1st Edition

Shareholder Primacy and Global Business Re-clothing the EU Corporate Law

By Lela Mélon Copyright 2019
    286 Pages
    by Routledge

    285 Pages
    by Routledge

    In the context of growing public interest in sustainability, Corporate Social Responsibility (CSR) has not brought about the expected improvement in terms of sustainable business. Self-regulation has been unable to provide appropriate answers for unsustainable business frameworks, despite empirical proof that sustainable behaviour is entirely in corporate enlightened self-interest. The lack of success of the soft law approach suggests that hard law regulation may be needed after all. This book discusses these options, alongside the issue of shareholder primacy and its externalities in corporate, social, and natural environment.

    To escape the "prisoner’s dilemma" European corporations and their global counterparts have found themselves in, help is needed in the form of EU hard law to advocate sustainability through mandatory rules. This book argues that the necessity of these laws is based on the first-mover’s advantage of such corporate law approach towards sustainable development. In the current EU law environment, where codification of corporate law is sought for, forming and defining a general EU policy could not only help corporations embrace this self-enlightened behaviour but could also build the necessary "EU corporate citizenship" atmosphere. Considering the developments in the field of CSR as attempts to mitigate negative externalities resulting from inappropriate shareholder primacy use, the book is centred around a discussion of the shareholder primacy paradigm, its legal position and its (un)suitability for modern global business.

    Going beyond solely legal analysis, juxtaposing legal principles and argumentation with economic theoretic approaches and, more importantly, real-life examples, this book is accessible to both professionals and academics working within the fields of business, economics, corporate governance and corporate law.



    1. Corporations, shareholders and society: where do we start? *

    2. The incompleteness of modern corporate laws *

    2.1 Shareholder primacy as a legal rule – case of the UK *

    2.2 Shareholder primacy in the U.S.: not a legal rule yet mandated by the market? Using Adam Smith’s Invisible Hand *

    2.3 Shareholder primacy as a binding corporate law precedent? The U.S. and UK example *

    2.3.1 Takeovers as a specific corporate situation – shareholders in the forefront *

    2.3.2 The Myth Lives Nonetheless *

    2.3.3 Corporate Right to Its Own Decisions *

    2.3.4 US case law as pro- ‘traditional shareholder primacy’ *

    2.3.5 The UK case law as pro- ‘traditional shareholder primacy’ *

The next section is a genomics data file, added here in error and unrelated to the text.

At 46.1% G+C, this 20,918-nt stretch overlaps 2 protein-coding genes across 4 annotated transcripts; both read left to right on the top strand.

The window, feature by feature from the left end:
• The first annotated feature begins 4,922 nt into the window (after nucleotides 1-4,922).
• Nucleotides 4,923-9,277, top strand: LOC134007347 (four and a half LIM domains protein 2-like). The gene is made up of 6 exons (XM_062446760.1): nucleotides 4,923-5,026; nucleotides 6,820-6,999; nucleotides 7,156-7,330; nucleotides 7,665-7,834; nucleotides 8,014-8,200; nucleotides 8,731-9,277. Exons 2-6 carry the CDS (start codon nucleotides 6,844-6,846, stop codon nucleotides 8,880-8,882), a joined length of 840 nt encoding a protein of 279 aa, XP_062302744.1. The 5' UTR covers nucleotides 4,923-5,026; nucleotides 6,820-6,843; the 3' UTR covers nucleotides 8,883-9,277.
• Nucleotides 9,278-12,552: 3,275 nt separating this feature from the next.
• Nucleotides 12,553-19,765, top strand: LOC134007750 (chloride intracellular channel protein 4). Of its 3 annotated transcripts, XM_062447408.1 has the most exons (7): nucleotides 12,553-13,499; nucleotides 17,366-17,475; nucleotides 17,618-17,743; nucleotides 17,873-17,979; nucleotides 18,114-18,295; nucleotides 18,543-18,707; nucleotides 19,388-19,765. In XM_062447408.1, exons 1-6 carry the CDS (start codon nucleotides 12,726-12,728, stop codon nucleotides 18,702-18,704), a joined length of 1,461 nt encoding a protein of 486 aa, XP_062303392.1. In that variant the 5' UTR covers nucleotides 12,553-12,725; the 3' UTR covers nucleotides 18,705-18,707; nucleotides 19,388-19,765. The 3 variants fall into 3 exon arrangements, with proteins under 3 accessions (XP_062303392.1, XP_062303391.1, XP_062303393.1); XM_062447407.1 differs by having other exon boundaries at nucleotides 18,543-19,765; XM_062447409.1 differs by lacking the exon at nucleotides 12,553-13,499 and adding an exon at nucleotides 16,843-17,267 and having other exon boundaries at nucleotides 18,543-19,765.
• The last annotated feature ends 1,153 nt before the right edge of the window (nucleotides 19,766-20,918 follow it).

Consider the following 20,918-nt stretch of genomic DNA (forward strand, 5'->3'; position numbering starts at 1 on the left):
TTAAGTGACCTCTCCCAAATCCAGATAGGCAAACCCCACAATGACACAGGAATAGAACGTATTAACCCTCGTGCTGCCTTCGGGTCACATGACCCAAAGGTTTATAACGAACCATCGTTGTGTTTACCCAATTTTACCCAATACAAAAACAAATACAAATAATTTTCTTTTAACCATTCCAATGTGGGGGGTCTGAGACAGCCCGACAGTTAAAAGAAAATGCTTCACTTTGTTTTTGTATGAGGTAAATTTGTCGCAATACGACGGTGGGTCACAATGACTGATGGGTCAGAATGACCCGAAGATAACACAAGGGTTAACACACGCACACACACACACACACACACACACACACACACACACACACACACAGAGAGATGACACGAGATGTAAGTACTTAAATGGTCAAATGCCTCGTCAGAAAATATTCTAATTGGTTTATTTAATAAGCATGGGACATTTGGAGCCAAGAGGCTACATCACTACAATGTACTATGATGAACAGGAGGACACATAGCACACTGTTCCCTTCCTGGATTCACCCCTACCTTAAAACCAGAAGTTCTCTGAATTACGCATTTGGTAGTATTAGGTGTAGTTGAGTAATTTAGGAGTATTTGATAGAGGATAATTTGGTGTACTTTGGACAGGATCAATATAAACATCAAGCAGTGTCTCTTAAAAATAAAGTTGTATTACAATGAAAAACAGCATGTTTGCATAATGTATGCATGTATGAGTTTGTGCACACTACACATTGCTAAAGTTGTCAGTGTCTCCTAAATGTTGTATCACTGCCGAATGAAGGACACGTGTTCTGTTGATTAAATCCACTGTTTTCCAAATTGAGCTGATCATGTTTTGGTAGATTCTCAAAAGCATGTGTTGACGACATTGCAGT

2.4 Berle and Means and the shareholder primacy *

    2.5 The Efficiency Arguments in Legal Academia *

    2.5.1 Manne and Friedman: Old Premises, New Theory *

    2.5.2 Friedman expanded and re-shaped *

    2.5.3 Efficiency as the guaranteed outcome of shareholder primacy *

    2.6 The penetration of the shareholder primacy in the EU corporate law system *

    2.6.1 The End of History thesis and its pitfalls *

    2.6.2 The EU and the shareholder-primacy: historical and conceptual perspective *

    a) The EU harmonization task limited by stakeholder considerations *

    b) The call of the globalised capital markets *

    c) The CJEU and shareholder-value orientation *

    d) The end result: the misfit of the EU company law and the shareholder value orientation *

    2.6.3 The EU need of sustainable companies *

    3. Future developments: how can corporate law contribute to sustainable development? The notion of ‘sustainable company’ *

    3.1 Preliminary question: does corporate law matter for business development? *

    3.2 The pressing need for sustainable and all-inclusive business framework *

    3.3 The sphere of corporate influence *

    3.4 Corporate Social Responsibility as a partial remedy *

    3.4.1 The impact of CSR *

    3.4.2 ‘Soft’ and diversified approach to CSR *

    3.4.3 From the regulation for business to the regulation of business *

    3.5 The obsoleteness of the EU CSR and the topicality of the EU sustainable company *

    3.5.1 CSR 3.0: Sustainable Company and the EU Corporate Law *

    3.5.2 The extension of the prisoner’s dilemma: The Mutual Assured Environmental Destruction Game *

    3.5.3 The presence of EU’s first-mover advantage: time to act! *

    3.5.4 A centipede game of irrational behaviour? *

    3.6 Corporate law re-clothed: suggestions for EU legislative changes *

    4. The EU’s competence for becoming global sustainability leader *

    4.1 The existing possibilities for action under the EU corporate law framework *

    4.2 Treaty provisions imposing consideration of sustainability on EU bodies *

    4.2.1 EU competence and legal basis *

    4.2.2 The substance of the EU regulatory action *

    4.3 Embedding sustainability in EU corporate law framework *

    4.4 Planned and existing EU instruments for furthering corporate sustainability policy *

    4.4.1 The Non-Financial Reporting Directive *

    4.4.2 ‘The Experiment’ and Example of Public Procurement Rules: EU leading by example *

    4.5 The EU Prospects *

    5. Conclusions *

    6. Bibliography *

    Book *

    Contribution *

    Court Decision *

    Internet Document *

    Journal Article *

    Report or Gray Literature *

    Statute or Regulation *

    Miscellaneous *



    Dr. Lela Mélon is a Marie Curie Fellow at the University Pompeu Fabra – UPF, Spain.